Although endometriosis and ovarian cancer are two separate conditions, there are findings which suggest that advancing age and endometriosis increase the risk of developing ovarian cancer in the long run. However, it should be stressed that the increased risk is small. While the association between the two conditions is not entirely understood, researchers hypothesize that because endometriosis is the reason for infertility in over 50% of women who cannot get pregnant, the reasoning may have to do with never having given birth.

The puzzling issue relating to endometriosis is that both treated and untreated endometriosis can lead to ovarian cancer. Researchers are still figuring out as to why some women develop the cancer and why others do not. They have noted that particular genetic mutations can in fact lead to the development of ovarian cancer, although further research needs to be conducted.

Given the link between endometriosis and ovarian cancer and seeing as how there is no cure for endometriosis, it is important that you see your gynecologist on a regular basis. If, for any reason, you suspect you may have ovarian cancer or you experience painful symptoms, there are several tests that your doctor may recommend to rule it out. Such tests include the following:

  • Vaginal and abdominal ultrasounds
  • Pelvic examination
  • Computed tomography (CT) scan

The symptoms of ovarian cancer can be easily misinterpreted with those of other medical conditions such as irritable bowel syndrome or urinary tract infection. For this reason, if you experience particular symptoms such as persistent pain, bleeding, or severe abdominal pain, you should see your doctor right away in order to diagnose your condition at its earliest stage. Furthermore, if you have a personal or family history of ovarian, uterine, colon or breast cancers, you may want to consider undergoing regular check-ups and seeking guidance from a genetics counselor.

There is no way to prevent aging or endometriosis, but you can reduce your chances of developing it by keeping your estrogen levels at a lower level. To do so, you should:

  • Speak with your doctor about taking hormonal methods of birth control (pills, vaginal rings, or patches)
  • Keep your body fat at a lower percentage
  • Maintain a healthy lifestyle
  • Exercise on a regular basis (more than four hours a week)
  • Get plenty of rest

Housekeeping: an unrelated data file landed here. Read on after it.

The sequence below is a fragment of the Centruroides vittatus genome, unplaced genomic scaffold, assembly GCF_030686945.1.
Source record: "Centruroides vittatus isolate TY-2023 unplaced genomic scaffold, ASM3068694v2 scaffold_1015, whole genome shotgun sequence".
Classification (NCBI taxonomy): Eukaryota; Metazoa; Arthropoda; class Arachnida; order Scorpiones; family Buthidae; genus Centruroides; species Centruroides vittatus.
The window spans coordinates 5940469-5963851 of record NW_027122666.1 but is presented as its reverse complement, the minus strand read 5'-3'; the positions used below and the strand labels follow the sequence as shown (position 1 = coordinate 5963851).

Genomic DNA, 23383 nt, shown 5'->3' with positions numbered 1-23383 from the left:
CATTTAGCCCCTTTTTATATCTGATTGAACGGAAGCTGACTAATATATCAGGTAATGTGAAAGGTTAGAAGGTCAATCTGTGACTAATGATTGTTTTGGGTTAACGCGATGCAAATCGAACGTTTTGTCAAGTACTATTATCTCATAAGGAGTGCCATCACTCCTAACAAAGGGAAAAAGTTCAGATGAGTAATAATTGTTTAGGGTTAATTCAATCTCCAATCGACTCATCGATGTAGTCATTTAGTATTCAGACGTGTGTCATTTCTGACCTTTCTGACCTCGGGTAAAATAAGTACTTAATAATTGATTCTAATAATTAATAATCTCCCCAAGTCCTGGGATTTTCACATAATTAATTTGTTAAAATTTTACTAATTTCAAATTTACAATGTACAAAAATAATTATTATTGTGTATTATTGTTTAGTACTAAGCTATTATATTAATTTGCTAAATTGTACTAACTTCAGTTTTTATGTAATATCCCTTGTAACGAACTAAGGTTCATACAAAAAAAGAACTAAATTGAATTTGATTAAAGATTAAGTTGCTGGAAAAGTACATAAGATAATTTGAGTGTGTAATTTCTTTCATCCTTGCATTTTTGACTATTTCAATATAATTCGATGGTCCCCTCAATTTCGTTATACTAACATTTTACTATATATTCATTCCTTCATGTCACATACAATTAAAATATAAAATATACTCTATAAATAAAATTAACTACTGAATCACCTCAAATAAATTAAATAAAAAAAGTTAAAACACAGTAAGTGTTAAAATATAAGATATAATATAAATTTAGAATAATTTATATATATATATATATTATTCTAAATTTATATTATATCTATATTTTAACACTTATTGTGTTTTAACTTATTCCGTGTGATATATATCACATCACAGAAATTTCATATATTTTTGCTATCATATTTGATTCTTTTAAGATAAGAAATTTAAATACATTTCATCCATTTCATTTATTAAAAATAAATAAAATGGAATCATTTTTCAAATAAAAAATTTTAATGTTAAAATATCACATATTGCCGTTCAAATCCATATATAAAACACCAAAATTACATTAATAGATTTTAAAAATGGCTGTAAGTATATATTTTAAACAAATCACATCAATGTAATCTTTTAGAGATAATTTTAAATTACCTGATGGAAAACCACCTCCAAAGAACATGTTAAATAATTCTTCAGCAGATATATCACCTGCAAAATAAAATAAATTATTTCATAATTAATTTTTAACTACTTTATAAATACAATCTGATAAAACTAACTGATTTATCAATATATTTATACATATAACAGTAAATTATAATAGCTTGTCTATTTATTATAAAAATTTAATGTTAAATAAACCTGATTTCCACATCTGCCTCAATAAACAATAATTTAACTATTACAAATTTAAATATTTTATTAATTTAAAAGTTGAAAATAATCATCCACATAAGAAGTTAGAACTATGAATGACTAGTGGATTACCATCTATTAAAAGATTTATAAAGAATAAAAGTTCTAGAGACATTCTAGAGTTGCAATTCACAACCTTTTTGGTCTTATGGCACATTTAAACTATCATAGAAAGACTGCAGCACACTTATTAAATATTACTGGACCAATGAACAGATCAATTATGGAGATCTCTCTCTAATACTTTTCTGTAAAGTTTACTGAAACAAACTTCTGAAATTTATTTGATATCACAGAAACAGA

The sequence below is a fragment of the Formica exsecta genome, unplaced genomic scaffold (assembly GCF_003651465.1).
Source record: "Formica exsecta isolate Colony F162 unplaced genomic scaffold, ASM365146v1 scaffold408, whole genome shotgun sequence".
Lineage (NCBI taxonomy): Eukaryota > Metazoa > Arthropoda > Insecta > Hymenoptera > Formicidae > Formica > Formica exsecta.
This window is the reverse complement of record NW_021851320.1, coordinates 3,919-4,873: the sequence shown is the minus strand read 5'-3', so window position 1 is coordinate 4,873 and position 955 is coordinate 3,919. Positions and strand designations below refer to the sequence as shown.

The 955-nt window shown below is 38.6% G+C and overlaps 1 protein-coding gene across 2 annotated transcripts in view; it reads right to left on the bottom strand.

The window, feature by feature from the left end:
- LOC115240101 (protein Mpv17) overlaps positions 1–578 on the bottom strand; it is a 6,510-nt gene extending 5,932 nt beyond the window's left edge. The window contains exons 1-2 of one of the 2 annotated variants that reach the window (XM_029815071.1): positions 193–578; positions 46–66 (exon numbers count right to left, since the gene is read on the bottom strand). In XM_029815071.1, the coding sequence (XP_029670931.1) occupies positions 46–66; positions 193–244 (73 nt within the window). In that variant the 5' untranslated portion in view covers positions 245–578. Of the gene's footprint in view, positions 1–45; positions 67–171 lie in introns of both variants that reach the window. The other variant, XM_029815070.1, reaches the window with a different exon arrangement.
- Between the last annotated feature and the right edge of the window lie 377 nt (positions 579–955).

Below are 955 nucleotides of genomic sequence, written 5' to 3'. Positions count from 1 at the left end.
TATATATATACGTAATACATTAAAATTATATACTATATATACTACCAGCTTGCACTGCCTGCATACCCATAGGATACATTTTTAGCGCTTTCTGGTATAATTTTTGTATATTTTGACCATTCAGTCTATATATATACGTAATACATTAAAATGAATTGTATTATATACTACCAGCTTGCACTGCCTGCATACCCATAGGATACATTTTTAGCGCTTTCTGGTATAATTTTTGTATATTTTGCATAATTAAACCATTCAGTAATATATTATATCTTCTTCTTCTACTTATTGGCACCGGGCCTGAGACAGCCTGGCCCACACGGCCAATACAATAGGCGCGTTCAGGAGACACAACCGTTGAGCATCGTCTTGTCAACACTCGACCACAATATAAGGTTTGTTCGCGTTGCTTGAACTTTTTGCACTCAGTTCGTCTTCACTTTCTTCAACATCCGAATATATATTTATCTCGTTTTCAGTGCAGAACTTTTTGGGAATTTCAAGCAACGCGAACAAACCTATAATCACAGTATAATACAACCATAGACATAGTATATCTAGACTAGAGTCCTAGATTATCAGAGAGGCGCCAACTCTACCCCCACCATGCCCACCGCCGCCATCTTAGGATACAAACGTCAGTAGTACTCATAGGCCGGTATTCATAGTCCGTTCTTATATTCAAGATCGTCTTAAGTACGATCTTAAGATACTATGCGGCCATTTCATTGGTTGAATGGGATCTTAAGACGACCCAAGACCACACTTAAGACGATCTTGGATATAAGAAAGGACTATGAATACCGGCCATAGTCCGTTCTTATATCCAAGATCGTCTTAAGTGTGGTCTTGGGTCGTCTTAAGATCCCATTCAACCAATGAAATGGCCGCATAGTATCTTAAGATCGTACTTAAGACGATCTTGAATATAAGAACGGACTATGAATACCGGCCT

• Practice stress-relieving techniques (yoga, acupuncture, massage therapy)
  • Avoid drinking excessive amounts of caffeinated drinks
  • Avoid drinking excessive amounts of alcohol / limit your intake of alcohol to one drink per day

If you have endometriosis, there are several factors that must be taken into account before determining an individualized treatment plan for your condition. Such factors include your age, the severity of your symptoms, and whether or not you plan on becoming pregnant. Your doctor may recommend:

  • Pain medication for severe abdominal pain and cramping
  • Hormone therapy to slow the growth of the endometrial tissue
  • Surgery to remove the endometrial tissue (laparoscopy and laparotomy are the most common forms of surgery used to treat endometriosis)
  • Hormonal methods of birth control and other medications to alleviate symptoms

Endometriosis can be a rather difficult condition to deal with and it is only natural to feel both physically and emotionally exhausted. Apart from support from your doctor and your family and loved ones, you may find it helpful to seek out help from a support group. Sometimes, it can be easier to discuss your condition with other individuals who are going through the exact same thing you are. Furthermore, learning to manage the stress in your life is essential when you are living with chronic pain. Stress may be unavoidable at times but the various stress factors that affect your daily life can be managed. Do things that you take pleasure in when you are feeling well and practice complementary therapies to traditional treatment. Most important, always listen to your body and know when to recognize that something does not feel quite right.